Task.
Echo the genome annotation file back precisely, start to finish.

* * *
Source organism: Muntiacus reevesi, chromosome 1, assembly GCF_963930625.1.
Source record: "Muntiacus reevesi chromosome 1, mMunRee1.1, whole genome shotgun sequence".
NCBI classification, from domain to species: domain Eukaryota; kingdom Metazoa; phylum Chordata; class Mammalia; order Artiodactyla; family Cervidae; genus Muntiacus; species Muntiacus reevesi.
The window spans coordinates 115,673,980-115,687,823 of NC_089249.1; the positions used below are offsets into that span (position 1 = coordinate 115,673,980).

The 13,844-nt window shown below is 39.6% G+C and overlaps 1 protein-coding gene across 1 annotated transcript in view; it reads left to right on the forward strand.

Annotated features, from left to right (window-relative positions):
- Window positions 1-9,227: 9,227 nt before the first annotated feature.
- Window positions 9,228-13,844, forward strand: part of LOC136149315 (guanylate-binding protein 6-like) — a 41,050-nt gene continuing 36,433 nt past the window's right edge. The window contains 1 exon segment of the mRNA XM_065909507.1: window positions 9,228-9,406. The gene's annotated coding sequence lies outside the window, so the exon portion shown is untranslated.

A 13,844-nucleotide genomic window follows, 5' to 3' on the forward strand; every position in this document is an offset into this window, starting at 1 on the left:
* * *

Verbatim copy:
Source organism: Muntiacus reevesi, chromosome 1, assembly GCF_963930625.1.
Source record: "Muntiacus reevesi chromosome 1, mMunRee1.1, whole genome shotgun sequence".
NCBI classification, from domain to species: domain Eukaryota; kingdom Metazoa; phylum Chordata; class Mammalia; order Artiodactyla; family Cervidae; genus Muntiacus; species Muntiacus reevesi.
The window spans coordinates 115,673,980-115,687,823 of NC_089249.1; the positions used below are offsets into that span (position 1 = coordinate 115,673,980).

The 13,844-nt window shown below is 39.6% G+C and overlaps 1 protein-coding gene across 1 annotated transcript in view; it reads left to right on the forward strand.

Annotated features, from left to right (window-relative positions):
- Window positions 1-9,227: 9,227 nt before the first annotated feature.
- Window positions 9,228-13,844, forward strand: part of LOC136149315 (guanylate-binding protein 6-like) — a 41,050-nt gene continuing 36,433 nt past the window's right edge. The window contains 1 exon segment of the mRNA XM_065909507.1: window positions 9,228-9,406. The gene's annotated coding sequence lies outside the window, so the exon portion shown is untranslated.

A 13,844-nucleotide genomic window follows, 5' to 3' on the forward strand; every position in this document is an offset into this window, starting at 1 on the left: